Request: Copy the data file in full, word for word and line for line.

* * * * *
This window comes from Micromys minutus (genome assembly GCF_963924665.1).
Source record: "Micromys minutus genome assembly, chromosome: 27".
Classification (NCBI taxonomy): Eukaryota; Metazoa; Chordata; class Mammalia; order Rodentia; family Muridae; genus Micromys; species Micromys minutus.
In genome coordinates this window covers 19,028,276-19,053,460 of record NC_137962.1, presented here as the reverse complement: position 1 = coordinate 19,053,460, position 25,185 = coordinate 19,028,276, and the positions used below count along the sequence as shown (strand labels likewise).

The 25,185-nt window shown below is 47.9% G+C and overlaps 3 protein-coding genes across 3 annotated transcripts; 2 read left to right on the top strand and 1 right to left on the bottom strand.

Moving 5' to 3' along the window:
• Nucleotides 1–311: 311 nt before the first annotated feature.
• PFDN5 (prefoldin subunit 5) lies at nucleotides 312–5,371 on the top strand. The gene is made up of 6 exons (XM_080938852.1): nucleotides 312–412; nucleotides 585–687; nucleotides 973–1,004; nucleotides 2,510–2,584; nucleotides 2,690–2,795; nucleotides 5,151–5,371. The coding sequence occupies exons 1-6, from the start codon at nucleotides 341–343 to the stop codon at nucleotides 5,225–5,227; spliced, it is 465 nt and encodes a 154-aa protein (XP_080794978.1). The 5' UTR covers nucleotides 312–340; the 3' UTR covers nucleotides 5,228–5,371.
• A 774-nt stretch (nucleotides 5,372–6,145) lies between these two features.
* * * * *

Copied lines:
This window comes from Micromys minutus (genome assembly GCF_963924665.1).
Source record: "Micromys minutus genome assembly, chromosome: 27".
Classification (NCBI taxonomy): Eukaryota; Metazoa; Chordata; class Mammalia; order Rodentia; family Muridae; genus Micromys; species Micromys minutus.
In genome coordinates this window covers 19,028,276-19,053,460 of record NC_137962.1, presented here as the reverse complement: position 1 = coordinate 19,053,460, position 25,185 = coordinate 19,028,276, and the positions used below count along the sequence as shown (strand labels likewise).

The 25,185-nt window shown below is 47.9% G+C and overlaps 3 protein-coding genes across 3 annotated transcripts; 2 read left to right on the top strand and 1 right to left on the bottom strand.

Moving 5' to 3' along the window:
• Nucleotides 1–311: 311 nt before the first annotated feature.
• PFDN5 (prefoldin subunit 5) lies at nucleotides 312–5,371 on the top strand. The gene is made up of 6 exons (XM_080938852.1): nucleotides 312–412; nucleotides 585–687; nucleotides 973–1,004; nucleotides 2,510–2,584; nucleotides 2,690–2,795; nucleotides 5,151–5,371. The coding sequence occupies exons 1-6, from the start codon at nucleotides 341–343 to the stop codon at nucleotides 5,225–5,227; spliced, it is 465 nt and encodes a 154-aa protein (XP_080794978.1). The 5' UTR covers nucleotides 312–340; the 3' UTR covers nucleotides 5,228–5,371.
• A 774-nt stretch (nucleotides 5,372–6,145) lies between these two features.